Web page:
Do you see the deep threat here the Jets have lacked forever? If nothing else, Hill will run his fly patterns and soften up opposing secondaries. Again, there’s no denying his talent. It’s just a matter of new offensive coordinator Tony Sparano making good on his promise to make the Jets’ offense more explosive.
I felt better about things as Friday progressed. The selection of Demario Davis of Arkansas State in the third round has real potential. I’m not saying he’s starting at outside linebacker, but at the very least he’ll probably be lighting people up under Mike Westhoff’s command on special teams, in addition to situational use from scrimmage.
Davis, at 6-2, 235, is a tackling machine with a motor that doesn’t quit. In time, the Jets will likely be looking at a very good run-stopper who will be able to get to the quarterback out of the 3-4. His speed is his gift, but could also be his curse in the NFL. Over pursuit could be a concern, so emphasis on technique will be a must for this kid going forward.
Like I said earlier, the brush used to paint the first-round pick often taints an entire team’s draft. The Jets’ 2012 effort may very well end up being known positively or negatively as the year they took Coples, but they seemed to address needs on a responsible level once Saturday rolled around. Remember, the Jets did not have a fourth-rounder due to the Tim Tebow trade and gave Seattle their fifth- and one of their seventh-rounders to move up in the second round to get Hill.
Over the last two rounds on Saturday, the Jets addressed safety and the running game. They may have found a bigger version of Jim Leonhard in the sixth round with Josh Bush of Wake Forest, a cerebral player who, though undersized, has a nose for the ball. In addition, the front office was admittedly stunned when South Carolina’s Antonio Allen, a player who figured to go in the third or fourth round, was still available in the seventh. Allen recorded four fumbles recoveries and had nine tackles-for-loss in 2011, the type of numbers that suggest he’ll fit right into the Rex way of thinking — a strong safety who will use athleticism to cheat for the big play.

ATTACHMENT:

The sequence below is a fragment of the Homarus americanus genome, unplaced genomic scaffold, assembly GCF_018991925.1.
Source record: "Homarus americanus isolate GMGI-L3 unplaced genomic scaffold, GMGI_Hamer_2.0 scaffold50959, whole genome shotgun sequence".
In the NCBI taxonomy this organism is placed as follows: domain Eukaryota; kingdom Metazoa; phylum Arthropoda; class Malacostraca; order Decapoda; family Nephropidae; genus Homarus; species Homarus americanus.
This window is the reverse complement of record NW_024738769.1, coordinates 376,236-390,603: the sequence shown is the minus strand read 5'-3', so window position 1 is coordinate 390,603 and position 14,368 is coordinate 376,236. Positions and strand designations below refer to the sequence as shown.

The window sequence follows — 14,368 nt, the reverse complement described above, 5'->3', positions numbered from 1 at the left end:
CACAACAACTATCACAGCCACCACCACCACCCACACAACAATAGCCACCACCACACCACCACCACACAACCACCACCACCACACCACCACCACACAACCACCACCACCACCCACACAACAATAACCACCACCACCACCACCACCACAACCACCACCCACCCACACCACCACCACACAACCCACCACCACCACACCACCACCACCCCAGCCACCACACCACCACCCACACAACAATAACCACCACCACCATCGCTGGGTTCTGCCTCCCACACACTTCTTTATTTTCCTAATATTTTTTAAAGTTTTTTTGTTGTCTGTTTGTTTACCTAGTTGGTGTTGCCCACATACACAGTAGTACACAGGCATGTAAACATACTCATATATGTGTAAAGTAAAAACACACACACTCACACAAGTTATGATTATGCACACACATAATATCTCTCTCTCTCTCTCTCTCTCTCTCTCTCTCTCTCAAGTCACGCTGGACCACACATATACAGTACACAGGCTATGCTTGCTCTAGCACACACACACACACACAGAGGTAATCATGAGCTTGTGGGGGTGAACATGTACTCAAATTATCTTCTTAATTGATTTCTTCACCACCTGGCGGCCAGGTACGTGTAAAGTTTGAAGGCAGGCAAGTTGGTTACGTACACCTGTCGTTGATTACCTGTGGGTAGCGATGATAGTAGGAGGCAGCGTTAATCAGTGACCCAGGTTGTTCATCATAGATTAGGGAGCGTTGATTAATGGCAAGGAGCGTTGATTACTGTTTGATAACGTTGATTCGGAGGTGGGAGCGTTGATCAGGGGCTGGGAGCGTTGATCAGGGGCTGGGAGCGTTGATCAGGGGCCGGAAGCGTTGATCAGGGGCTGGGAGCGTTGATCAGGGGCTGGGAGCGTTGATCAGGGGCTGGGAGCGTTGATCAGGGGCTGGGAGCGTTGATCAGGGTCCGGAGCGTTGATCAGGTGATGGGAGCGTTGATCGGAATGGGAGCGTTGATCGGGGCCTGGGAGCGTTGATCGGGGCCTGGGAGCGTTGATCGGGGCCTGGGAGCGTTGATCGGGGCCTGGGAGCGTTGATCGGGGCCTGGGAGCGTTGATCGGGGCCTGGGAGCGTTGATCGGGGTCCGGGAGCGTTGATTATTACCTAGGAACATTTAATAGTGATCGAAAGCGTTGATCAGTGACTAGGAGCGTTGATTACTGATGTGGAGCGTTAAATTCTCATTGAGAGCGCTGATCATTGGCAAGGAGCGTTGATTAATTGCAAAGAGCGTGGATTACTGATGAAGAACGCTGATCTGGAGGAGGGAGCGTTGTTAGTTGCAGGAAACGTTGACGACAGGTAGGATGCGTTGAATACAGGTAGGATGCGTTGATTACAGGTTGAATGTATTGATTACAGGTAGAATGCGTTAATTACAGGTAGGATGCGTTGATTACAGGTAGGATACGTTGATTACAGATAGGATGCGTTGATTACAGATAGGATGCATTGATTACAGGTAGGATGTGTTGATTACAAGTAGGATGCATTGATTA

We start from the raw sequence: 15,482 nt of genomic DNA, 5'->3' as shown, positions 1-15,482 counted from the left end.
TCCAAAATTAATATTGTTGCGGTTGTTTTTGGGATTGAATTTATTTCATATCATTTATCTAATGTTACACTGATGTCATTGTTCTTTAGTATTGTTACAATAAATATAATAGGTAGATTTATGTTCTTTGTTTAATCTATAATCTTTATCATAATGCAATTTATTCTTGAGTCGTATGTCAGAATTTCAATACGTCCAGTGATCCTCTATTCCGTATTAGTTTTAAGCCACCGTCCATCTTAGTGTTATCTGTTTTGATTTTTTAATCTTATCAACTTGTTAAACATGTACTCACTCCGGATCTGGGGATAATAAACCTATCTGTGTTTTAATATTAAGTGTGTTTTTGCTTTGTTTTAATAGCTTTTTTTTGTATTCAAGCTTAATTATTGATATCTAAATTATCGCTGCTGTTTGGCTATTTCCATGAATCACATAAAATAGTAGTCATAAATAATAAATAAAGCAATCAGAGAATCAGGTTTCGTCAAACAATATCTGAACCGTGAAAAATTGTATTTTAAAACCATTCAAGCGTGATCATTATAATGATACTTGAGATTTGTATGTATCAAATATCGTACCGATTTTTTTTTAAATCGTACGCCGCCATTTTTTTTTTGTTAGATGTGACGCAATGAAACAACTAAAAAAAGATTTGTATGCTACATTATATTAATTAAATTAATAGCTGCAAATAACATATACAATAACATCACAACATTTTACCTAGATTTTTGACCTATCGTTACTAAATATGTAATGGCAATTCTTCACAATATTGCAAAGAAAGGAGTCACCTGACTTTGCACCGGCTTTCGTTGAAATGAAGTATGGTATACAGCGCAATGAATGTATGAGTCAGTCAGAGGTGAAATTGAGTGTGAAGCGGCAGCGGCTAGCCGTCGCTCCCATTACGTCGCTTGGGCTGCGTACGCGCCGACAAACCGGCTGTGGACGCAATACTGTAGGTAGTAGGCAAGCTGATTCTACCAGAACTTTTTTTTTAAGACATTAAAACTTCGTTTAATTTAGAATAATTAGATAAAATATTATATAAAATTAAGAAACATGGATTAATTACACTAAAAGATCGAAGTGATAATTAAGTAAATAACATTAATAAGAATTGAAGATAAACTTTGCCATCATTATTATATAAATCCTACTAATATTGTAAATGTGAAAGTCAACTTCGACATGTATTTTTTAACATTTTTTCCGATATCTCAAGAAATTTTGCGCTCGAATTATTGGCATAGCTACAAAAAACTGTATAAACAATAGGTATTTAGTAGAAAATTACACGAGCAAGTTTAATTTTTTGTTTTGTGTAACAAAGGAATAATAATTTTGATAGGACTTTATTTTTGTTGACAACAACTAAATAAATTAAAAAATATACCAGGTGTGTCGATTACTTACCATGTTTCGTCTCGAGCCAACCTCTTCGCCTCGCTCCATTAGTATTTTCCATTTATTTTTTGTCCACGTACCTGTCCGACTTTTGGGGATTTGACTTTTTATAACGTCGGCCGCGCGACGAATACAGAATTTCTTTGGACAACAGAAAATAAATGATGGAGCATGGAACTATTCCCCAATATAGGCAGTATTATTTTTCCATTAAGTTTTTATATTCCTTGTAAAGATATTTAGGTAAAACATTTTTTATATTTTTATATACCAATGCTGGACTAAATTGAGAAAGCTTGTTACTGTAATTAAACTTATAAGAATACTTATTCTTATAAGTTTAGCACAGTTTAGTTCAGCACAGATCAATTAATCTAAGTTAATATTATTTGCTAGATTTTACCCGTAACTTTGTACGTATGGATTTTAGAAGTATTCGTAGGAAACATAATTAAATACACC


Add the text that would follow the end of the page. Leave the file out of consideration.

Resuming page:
The Jets also raided the high-octane Baylor offense, selecting running back Terrance Ganaway and massive offensive lineman Robert T. Griffin.
Many people wanted to see the Jets get someone to push Shonn Greene, because many believe he’s simply not a 20-carry back in the NFL. I, for one, was intrigued with the idea of the Jets possibly pursuing then-free agent Michael Bush to give the Jets a battering ram running game. Well, if Ganaway, a guy who bulldozed his way to 1,547 yards this past season, can transition his 241-pound frame to the rigors of the NFL, the Jets may eventually have not just one but two loads to bring down.
Their last pick, wide receiver Jordan White of Western Michigan, had an astonishing 140 receptions this past season, becoming one of just six players in NCAA history to reach that number. Of course, White’s competition left a lot to be desired, but just know he comes from the same school as the Packers’ Greg Jennings, a receiver who needs no introduction anywhere in the football world.
So I guess my point is don’t let the Coples selection cloud your overall judgment of what the Jets accomplished last weekend. Sure, they took a lot of guys who you may not know or who weren’t, that damning word again, “projected” to be this or that at the next level. The bottom line is all that talk means very little. The draft is by and large a crapshoot. It always is.
But just know the Jets are several steps closer to being a much more athletic team and certainly one that will not tire out in the second halves of games. A lot of guys are going to play and the odds are there won’t be a fantasy football stud among them.
But the NFL is never fantasy. It’s deep-rooted in reality. And the reality with the Jets right now is they are definitely better than they were not a week ago.